Lo'ulu (Pritchardia viscosa)
|Listed||October 10, 1996|
|Description||Small tree that reaches 10-26 ft (3-8m) in height; lower surface of leaf blades is silvery gray and covered with small scales.|
|Habitat||Lowland wet forest.|
|Threats||Unrestricted collecting for scientific or horticultural purposes; excessive visits by individuals interested in seeing rare plants; possible overcollection by plant enthusiasts.|
Pritchardia viscosa, a variety of lo'ulu, is a small tree in the palm family that reaches 10-26 ft (3-8 m) in height. The lower surface of the leaf blades is silvery grey and covered with small scales. The inflorescences are about the same length as the leaf stalks and consist of one to three loosely branched panicles, each about 6-8 in (15.2-20.3 cm) long. The flowers occur in two opposite rows and are extremely sticky and shiny. The elliptic, pear-shaped fruit are up to 1.6 in (4 cm) long and about 1 in (2.5 cm) wide. This species differs from others of the genus that grow on Kauai by the degree of hairiness of leaf lower surfaces and the main axis of the flower cluster, as well as the length of the flower cluster.
P. viscosa is found in an 'ohi'a-uluhe lowland wet forest in association with the plant species 'aiea, 'ahakea, hame, hapu'u, and kopiko.
Historically, P. viscosa was known only from the 1920 collection from Kalihiwai Valley on the island of Kauai. It was not seen again until 1990, when naturalist John Obata and National Tropical Botanical Garden botanist Ken Wood observed it in the same general area as Joseph Rock's type locality off the Powerline Road at 1,680 ft (512 m) elevation on state land. This population of one juvenile and two mature plants comprises the only known extant individuals; three additional plants from this population were destroyed by Hurricane 'Iniki in 1992.
Because of the small numbers of individuals in the only known population, this species is susceptible to stochastic extinction through a single violent natural event.
Unrestricted collecting for scientific or horticultural purposes and excessive visits by individuals interested in seeing rare plants are potential threats to P. viscosa, which has only one population of fewer than five individuals. Collection of whole plants or reproductive parts of the plants could damage the gene pool. This species has populations close to trails and roads that are easily accessible to possible overcollection by plant enthusiasts. At least one of the three remaining individuals has been damaged by spiked boots used to scale those trees and collect seeds and reference material. Rats are predators of their flowers and fruit.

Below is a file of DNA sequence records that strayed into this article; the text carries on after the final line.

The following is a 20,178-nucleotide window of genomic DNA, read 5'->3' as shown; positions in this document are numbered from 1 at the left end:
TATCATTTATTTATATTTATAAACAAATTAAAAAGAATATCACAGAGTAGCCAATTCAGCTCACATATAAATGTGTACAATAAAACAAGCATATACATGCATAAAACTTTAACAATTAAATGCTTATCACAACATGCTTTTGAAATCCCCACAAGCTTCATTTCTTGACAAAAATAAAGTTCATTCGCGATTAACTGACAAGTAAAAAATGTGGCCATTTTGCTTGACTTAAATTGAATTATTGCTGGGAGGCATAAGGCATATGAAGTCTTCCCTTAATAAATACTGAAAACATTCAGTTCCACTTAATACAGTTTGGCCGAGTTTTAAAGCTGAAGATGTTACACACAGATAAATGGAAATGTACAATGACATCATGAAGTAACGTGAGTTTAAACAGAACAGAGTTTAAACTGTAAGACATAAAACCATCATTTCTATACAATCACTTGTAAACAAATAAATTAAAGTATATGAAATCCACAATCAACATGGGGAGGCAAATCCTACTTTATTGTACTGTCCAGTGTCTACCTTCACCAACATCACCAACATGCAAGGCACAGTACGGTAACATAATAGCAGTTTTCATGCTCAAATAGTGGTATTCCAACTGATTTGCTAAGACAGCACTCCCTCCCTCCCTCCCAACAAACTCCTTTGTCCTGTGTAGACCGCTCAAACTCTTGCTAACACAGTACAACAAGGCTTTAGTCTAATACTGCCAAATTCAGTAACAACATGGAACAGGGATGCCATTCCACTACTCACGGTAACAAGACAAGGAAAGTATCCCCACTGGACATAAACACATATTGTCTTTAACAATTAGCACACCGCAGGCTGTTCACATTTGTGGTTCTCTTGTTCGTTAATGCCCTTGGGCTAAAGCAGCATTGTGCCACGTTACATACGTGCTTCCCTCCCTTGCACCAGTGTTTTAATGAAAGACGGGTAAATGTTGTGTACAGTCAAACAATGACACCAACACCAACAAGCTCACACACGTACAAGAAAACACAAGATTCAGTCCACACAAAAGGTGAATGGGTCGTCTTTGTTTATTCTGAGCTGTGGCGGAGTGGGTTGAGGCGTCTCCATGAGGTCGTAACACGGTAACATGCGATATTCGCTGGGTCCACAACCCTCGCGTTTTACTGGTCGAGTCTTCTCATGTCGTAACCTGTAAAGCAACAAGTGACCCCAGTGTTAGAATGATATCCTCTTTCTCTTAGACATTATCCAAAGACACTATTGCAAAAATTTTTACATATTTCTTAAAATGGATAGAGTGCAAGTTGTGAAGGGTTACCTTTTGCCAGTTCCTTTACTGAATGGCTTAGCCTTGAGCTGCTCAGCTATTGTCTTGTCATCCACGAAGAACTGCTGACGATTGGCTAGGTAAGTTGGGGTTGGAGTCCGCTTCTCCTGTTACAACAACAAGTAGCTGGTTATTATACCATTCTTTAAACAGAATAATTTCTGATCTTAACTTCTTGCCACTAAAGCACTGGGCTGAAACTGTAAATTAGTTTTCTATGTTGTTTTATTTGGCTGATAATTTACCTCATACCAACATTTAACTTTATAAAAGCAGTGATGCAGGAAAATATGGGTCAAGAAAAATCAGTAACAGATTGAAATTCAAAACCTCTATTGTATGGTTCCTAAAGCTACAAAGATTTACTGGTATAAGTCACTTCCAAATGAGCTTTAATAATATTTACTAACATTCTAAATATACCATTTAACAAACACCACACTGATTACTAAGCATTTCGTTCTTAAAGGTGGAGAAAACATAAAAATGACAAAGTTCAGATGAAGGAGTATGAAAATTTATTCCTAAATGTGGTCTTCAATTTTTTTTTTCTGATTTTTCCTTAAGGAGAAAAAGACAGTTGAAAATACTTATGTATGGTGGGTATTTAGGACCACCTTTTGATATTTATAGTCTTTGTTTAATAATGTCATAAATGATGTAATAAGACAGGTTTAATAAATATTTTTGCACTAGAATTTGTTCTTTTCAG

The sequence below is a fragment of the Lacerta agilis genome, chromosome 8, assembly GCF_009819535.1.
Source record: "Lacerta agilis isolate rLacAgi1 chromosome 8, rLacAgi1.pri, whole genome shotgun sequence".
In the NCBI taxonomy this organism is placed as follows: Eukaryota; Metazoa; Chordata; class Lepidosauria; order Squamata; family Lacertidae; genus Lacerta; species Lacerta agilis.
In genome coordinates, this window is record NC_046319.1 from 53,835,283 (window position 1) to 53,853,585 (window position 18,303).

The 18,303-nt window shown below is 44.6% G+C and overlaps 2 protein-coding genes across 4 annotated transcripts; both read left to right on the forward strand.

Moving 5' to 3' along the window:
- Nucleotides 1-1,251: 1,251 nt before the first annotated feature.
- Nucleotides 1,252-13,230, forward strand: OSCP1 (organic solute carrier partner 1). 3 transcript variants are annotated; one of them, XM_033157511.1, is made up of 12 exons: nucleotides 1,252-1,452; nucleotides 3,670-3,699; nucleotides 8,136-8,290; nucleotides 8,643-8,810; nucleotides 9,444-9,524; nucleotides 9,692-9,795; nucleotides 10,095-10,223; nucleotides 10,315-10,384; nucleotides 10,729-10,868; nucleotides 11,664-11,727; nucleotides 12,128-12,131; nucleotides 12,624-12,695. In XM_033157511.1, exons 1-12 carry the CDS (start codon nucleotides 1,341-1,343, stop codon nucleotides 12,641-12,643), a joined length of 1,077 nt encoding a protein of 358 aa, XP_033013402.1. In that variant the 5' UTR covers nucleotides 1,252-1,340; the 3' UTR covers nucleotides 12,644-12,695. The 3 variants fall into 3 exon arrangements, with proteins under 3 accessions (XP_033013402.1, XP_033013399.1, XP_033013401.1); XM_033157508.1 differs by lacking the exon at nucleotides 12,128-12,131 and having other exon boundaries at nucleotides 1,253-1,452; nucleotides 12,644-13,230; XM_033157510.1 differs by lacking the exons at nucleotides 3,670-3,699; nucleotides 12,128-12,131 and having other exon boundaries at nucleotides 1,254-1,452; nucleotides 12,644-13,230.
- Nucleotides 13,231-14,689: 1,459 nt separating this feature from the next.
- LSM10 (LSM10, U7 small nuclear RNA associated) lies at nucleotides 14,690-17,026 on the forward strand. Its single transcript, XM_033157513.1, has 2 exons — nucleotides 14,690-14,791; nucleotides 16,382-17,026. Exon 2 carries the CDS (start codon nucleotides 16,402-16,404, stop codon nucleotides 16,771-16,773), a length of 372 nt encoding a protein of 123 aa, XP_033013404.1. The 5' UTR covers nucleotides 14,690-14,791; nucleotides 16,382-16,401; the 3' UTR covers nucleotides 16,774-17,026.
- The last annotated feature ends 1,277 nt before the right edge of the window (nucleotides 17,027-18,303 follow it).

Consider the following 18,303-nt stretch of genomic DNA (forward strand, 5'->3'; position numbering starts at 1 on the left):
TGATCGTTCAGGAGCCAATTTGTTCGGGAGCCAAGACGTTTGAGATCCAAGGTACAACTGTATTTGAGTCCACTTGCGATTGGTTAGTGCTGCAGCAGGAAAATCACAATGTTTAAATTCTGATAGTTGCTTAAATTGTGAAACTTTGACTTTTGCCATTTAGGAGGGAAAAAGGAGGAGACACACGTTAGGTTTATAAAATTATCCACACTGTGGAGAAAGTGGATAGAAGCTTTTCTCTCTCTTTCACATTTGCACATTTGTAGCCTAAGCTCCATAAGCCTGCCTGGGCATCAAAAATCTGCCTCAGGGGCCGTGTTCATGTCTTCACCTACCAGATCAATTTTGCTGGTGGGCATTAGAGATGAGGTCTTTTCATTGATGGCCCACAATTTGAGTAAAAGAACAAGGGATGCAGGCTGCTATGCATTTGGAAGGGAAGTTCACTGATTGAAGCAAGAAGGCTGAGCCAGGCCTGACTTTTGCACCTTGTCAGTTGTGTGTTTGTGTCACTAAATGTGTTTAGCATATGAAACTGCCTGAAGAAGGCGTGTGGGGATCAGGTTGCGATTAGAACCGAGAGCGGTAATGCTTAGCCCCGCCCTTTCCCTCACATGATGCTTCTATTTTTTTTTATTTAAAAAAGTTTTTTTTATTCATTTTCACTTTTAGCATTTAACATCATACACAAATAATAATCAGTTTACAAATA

Strawberry guava is known to pose a direct threat to all remaining plants, while Hilo grass threatens the Powerline Road population.
Hurricane 'Iniki destroyed half of the known individuals, and future hurricanes are always a threat.
Conservation and Recovery
This species has been successfully propagated from seed and tissue culture, and 20 plants are presently in cultivation.
U.S. Fish and Wildlife Service
Regional Office, Division of Endangered Species
Eastside Federal Complex
911 N.E. 11th Ave.
Portland, Oregon 97232-4181
U.S. Fish and Wildlife Service. 1988. "Kauai II: Addendum to the Recovery Plan for the Kauai Plant Cluster." U.S. Fish and Wildlife Service, Portland, Oregon. 84+ pp.
"Lo'ulu (Pritchardia viscosa)." Beacham's Guide to the Endangered Species of North America. . Encyclopedia.com. (September 23, 2018). http://www.encyclopedia.com/environment/science-magazines/loulu-pritchardia-viscosa
"Lo'ulu (Pritchardia viscosa)." Beacham's Guide to the Endangered Species of North America. . Retrieved September 23, 2018 from Encyclopedia.com: http://www.encyclopedia.com/environment/science-magazines/loulu-pritchardia-viscosa
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